Friday, August 12, 2011

An honest newspaper job posting

In the year I spent as a freelance reporter looking for full-time work, I learned to translate the optimism of newspaper job postings into the likely truth on the ground at the paper. Then I threw in some hyperbole for fun.

To readers who aren't journalists: This post might not be for you. To my fellow reporters: I feel your pain. To newspaper companies: I kid because you're driving me insane.


Are you looking for a journalism job you're massively over qualified for? One that will force your kids to eat government cheese? If so, we've got the gig for you, because we have no intention of paying what this job's worth. Our corporate executives need that cash for themselves on the off chance shareholders realize we don't have a plan for "The Internet."

We're an award winning daily in (INSERT CITY), though if you visit us you might not see any actual awards dated later than 2007. We can't really afford to frame them anymore, or to send someone to the ceremony and pick them up. But we're a great place to work, particularly if you like covering 2-3 beats at once, staring at empty desks, multi-week furloughs announced at the last possible second and various other soul-crushing moral killers that pop up every two-to-three weeks.

We need a bulldog reporter - someone who's familiar with open records law, investigative techniques and computer assisted reporting. Someone who doesn't just go to meetings and wait for press releases, but really develops sources, breaks stories and balances daily coverage with longer-term reporting.

Now you might think, "that sounds like what any good reporter should be able to do." Far from it, my friend. Roughly translated to the hire we'll actually make it means, "we want someone who thinks he/she is too good for this job and who'll end up just sitting on his or her ass all day, selling their worthless crap on eBay and talking about how they've never been given time to do that five-part series on sack-lunch theft at City Hall."

Or a minority. Then we'll have diversity in our newsroom for the 3 months it takes a larger paper to hire that reporter away, leading us to freeze the job and spread the work among the four reporters we have left.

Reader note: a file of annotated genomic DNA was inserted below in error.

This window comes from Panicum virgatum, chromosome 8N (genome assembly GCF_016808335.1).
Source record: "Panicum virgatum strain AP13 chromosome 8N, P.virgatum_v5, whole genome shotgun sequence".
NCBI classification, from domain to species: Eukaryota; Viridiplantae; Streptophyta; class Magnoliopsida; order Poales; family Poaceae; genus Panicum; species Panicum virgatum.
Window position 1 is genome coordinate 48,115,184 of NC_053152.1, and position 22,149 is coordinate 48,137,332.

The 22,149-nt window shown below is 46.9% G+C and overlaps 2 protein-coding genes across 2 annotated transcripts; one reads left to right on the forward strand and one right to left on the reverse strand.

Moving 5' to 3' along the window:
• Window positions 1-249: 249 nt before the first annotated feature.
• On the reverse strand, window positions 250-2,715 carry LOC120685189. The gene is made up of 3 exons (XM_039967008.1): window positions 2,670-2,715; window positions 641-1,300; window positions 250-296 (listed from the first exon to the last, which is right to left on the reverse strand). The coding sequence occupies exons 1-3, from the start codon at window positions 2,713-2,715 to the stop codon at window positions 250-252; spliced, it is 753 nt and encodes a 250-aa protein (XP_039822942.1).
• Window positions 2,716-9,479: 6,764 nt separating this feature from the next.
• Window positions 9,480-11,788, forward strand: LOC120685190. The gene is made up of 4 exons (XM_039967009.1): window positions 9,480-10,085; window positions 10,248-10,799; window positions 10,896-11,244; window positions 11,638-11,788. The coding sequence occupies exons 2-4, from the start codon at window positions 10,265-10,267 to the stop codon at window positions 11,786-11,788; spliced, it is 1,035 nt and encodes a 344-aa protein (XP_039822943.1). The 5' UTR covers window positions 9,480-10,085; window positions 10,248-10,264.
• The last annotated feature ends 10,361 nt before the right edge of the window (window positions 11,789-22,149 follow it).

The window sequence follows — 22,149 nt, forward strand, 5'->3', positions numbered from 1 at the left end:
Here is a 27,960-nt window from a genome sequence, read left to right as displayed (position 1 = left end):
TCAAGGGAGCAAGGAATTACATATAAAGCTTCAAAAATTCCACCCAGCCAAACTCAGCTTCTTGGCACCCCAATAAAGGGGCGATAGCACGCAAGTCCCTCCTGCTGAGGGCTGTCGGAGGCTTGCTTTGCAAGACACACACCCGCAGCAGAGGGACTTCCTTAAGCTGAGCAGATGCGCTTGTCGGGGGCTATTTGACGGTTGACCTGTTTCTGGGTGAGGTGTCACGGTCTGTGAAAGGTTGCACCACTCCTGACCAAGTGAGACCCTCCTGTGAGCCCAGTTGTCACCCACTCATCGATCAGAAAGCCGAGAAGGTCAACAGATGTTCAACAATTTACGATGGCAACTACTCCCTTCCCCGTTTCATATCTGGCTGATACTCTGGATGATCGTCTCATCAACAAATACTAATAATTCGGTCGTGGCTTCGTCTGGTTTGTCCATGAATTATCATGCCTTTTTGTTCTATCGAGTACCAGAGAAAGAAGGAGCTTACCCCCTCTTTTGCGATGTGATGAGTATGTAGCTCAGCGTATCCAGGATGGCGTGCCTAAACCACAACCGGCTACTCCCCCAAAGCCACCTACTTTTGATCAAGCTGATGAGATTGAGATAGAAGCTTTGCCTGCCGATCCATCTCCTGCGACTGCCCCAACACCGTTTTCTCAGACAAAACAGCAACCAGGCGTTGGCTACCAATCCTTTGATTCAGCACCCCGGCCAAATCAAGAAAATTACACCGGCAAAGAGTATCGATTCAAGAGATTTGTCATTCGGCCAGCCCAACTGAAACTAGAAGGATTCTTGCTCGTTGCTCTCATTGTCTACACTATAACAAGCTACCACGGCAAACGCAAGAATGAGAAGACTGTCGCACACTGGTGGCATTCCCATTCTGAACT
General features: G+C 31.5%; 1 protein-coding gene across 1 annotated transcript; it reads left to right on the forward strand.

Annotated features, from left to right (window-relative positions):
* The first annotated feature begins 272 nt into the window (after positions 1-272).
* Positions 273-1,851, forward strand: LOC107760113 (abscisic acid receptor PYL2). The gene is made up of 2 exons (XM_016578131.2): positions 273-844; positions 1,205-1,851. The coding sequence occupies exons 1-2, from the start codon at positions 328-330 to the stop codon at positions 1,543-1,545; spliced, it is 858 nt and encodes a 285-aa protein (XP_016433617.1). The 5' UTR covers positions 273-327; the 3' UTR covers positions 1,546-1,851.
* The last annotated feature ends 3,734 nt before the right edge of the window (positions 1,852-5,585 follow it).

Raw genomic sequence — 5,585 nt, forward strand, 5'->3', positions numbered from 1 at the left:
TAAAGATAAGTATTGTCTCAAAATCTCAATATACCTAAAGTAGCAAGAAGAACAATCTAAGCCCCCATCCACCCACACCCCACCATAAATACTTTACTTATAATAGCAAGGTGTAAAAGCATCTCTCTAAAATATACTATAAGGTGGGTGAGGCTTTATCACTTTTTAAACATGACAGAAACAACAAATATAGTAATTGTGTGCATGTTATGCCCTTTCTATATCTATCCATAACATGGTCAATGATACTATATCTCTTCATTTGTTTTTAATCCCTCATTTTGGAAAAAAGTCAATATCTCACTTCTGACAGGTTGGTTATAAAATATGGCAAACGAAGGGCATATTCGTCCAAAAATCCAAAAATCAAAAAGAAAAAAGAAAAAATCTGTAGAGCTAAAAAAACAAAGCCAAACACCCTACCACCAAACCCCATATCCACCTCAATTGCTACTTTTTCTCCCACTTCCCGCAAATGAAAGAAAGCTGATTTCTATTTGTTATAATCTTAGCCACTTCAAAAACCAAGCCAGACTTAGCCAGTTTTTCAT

We'd like someone with 4-6 years experience. Any more and we'd have to pay too much. At least two years of that experience should be at The Wall Street Journal or, in a pinch, The New York Times.

Please send a cover letter, resume, references and 5 clips to (INSERT EMAIL ADDRESS). Better yet, use our automated system, which will ask you to input the exact same information two or three times, repeatedly reject your clip packet as too large or improperly formatted, then time out and force you to start over.

We can't be bothered to let you know we've received your application, and please don't call to check. We're also not going to give you anyone's name, so you may feel like an jackass writing this letter to no one, or combing around on our poorly designed web site in a vain attempt to match an email address with an actual human being.

You shouldn't worry about that too much, though. Chances are good corporate will force us to eliminate this job by the time you apply.

When applying, mention you saw this opening listed at

Aug. 24 update: Nothing here should reflect on my new employers at the Winston-Salem Journal. There are still people in this wonderful, frustrating, dying industry who do things the right way.

1 comment:

Lucid Idiocy said...

Consider below and optional trim on this post. I exercised the option.

We'll probably get hundreds of applications, mostly from people who don't really want the job, but who like to send form cover letters and application packets for every position they see on because it's something to do between eBay auctions.

If we do call you for an interview, be ready to answer questions you've already answered in both the cover letter and resume. You'll also need to give specific examples of stories you've broken and investigative pieces you've written, even if you sent us several examples of each as clips, because we don't actually look at any of that stuff.

This job posting does not constitute a contract for employment. You'd have to be a moron to think it does, but our lawyers made us put this in.